Canelo Álvarez Returning Home to Guadalajara to Fight Ryder

May 2, 2023
10:48 AM

Saul “Canelo” Alvarez jumps rope during a training session at a gym in Guadalajara, Mexico, on April 17, 2023. Canelo Álvarez is one of the best boxers in the world and he will return home on Saturday to face British rival John Ryder at the Akron Stadium in the western Mexican city. He hasn’t fought in Guadalajara since June 2011, when he defeated British fighter Ryan Rhodes.(AP Photo/Refugio Ruiz)

By CARLOS RODRIGUEZ, Associated Press

MEXICO CITY (AP) — Fighting in his native Guadalajara for the first time in 12 years has presented some different challenges for Saúl Álvarez, like finding out just how many tickets he needs to accommodate family and friends.

“Canelo” Álvarez is one of the best boxers in the world and he will return home on Saturday to face British rival John Ryder at the Akron Stadium in the western Mexican city. He hasn’t fought in Guadalajara since June 2011, when he defeated British fighter Ryan Rhodes.

Back then, Álvarez’s career was on the rise. In March of that year, he won his first world title, the World Boxing Council welterweight belt.

Now he comes home as a more mature boxer who has already won world titles in four different weight classes and was the unified champion at three of those.

That’s why it shouldn’t be surprising that the bout at the Akron Stadium sold out in a matter of hours, leaving Canelo with the prospect of both preparing himself for the fight and attending to his family’s ticket requests.

“It’s crazy. It’s a difficult part, let me tell you, because everyone wants to go. They’re all from here (Guadalajara),” the 32-year-old Álvarez said in an interview with the Associated Press. “It’s complicated, but you try to do everything you can and have as many as you can.”

Álvarez has three brothers —all of them were fighters— and a sister.

In addition to the ticket requests, Álvarez has had to adjust to Guadalajara’s altitude of 5,138 feet above sea level as opposed to San Diego, California, where he usually prepares for other fights at an altitude of only 62 feet.

“It has been different especially because of the altitude because we had to adapt to the routine in Guadalajara, but so far everything is going very well as always you have to try to do everything 100 percent despite the circumstances,” Álvarez said.

One unknown ahead of Saturday’s fight is how well Álvarez will respond to the surgery on his left wrist that he underwent after closing the trilogy against Gennady Golovkin last September.

“I feel very good, the preparation has been excellent, and I am now ready to train at 100 percent. That makes me more motivated to train hard in Guadalajara,” Álvarez said.

Leading up to the fight, Álvarez has also had to deal with criticism because he chose to fight at home, including a strong jibe from former world champion Juan Manuel Márquez, who considers Ryder a “regular fighter, from medium level to below.”

The 35-year-old Ryder holds the interim World Boxing Organization super middleweight belt, which he won in November by beating Zach Parker.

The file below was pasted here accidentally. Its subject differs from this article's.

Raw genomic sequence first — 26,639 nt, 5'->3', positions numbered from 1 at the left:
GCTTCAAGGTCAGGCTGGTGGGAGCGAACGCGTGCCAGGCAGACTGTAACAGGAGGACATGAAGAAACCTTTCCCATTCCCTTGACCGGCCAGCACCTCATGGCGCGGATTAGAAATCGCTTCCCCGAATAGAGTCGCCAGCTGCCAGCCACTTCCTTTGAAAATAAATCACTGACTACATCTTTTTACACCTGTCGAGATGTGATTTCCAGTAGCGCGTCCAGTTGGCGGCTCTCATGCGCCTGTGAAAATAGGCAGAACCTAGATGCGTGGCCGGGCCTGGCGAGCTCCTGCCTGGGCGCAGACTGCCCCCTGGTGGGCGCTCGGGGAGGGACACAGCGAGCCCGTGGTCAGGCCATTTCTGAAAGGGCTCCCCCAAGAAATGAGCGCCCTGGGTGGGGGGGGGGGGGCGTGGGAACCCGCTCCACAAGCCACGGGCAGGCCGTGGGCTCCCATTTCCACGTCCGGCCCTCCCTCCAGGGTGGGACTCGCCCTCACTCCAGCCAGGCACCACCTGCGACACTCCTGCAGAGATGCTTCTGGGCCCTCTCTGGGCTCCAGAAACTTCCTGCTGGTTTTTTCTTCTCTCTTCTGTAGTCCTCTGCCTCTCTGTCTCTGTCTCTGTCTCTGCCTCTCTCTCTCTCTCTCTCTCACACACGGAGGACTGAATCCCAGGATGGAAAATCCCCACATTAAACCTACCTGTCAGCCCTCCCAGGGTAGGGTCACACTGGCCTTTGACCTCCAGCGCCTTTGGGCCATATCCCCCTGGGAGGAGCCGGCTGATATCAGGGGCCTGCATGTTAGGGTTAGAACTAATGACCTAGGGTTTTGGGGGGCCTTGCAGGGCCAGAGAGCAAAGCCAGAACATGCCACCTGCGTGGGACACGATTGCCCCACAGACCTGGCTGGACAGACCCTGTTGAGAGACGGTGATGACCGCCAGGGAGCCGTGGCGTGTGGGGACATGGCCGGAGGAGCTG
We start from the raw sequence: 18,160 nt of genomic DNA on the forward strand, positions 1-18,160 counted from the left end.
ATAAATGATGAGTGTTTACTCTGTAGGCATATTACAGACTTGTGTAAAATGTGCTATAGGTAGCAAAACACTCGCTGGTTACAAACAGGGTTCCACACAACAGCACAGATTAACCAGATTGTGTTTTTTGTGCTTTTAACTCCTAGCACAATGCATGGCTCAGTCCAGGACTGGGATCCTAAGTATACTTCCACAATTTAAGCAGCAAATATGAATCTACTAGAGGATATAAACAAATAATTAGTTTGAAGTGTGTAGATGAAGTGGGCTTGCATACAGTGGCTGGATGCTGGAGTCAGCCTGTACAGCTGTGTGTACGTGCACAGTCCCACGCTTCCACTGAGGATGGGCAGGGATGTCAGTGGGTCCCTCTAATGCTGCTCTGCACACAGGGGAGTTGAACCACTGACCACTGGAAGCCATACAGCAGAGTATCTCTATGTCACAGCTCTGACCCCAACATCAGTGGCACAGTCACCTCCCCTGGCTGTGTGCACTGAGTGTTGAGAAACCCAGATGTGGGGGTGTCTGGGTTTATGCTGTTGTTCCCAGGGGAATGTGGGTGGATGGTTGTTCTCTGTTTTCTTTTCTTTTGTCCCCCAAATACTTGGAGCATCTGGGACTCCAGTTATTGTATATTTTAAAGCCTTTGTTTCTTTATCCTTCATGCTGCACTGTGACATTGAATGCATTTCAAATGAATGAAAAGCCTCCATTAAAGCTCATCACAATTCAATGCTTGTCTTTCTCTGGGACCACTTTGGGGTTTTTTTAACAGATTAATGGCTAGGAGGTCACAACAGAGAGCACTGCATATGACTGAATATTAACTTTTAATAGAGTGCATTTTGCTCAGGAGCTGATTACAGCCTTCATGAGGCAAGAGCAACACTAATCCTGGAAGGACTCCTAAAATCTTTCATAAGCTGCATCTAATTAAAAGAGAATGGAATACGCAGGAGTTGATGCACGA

“All of that is part of this. There was always criticism in the past and there continues to be criticism,” Álvarez said. “It has always been a split between the ‘haters’ and those who support me, which fortunately there are more.”

After the Ryder fight, Álvarez will have a decision to make for his next fight, probably set for September. Many fans and commentators, including Márquez, want him to fight David Benavidez, but Álvarez will probably go for a rematch against Dmitry Bivol.

Although his career polarizes opinions in his country despite his achievements, Álvarez is revered by the majority in Guadalajara.

“The phenomenon of Canelo Álvarez is incredible. I had never seen anything like it, someone who has so many detractors when all he does is getting victory after victory,” said Mauricio Sulaiman, the WBC president. “After losing to (Floyd) Mayweather he could have fallen, but he matured, he had the strength to come back and conquer the world.”

For years, Álvarez has tried to give something back and decided to invest part of the fortune he has earned as a boxer in local businesses. Álvarez owns a chain of convenience stores, a sports nutrition line, tequila-based drinks, gas stations, and a bus line where, as a child, he used to sell popsicles.

“I am growing in business and believing in my country, but starting with my city. For me it is important to give employment to many families, it is something that fills me with pride and happiness,” the Mexican boxer said.

Álvarez was born in Guadalajara but grew up from the age of five in Juanacatlán, Jalisco, a rural town located about 25 miles from the stadium where the fight will take place. Inspired by his brothers, he began fighting at the age of 13 and made his professional debut at 15.

“It is special after 12 years and everything I have achieved to return to my land as the best and be able to offer this experience,” Álvarez said. “I feel happy and grateful to the people because they saw me grow here and now coming back as the best in the world and giving the fight is an honor for me.”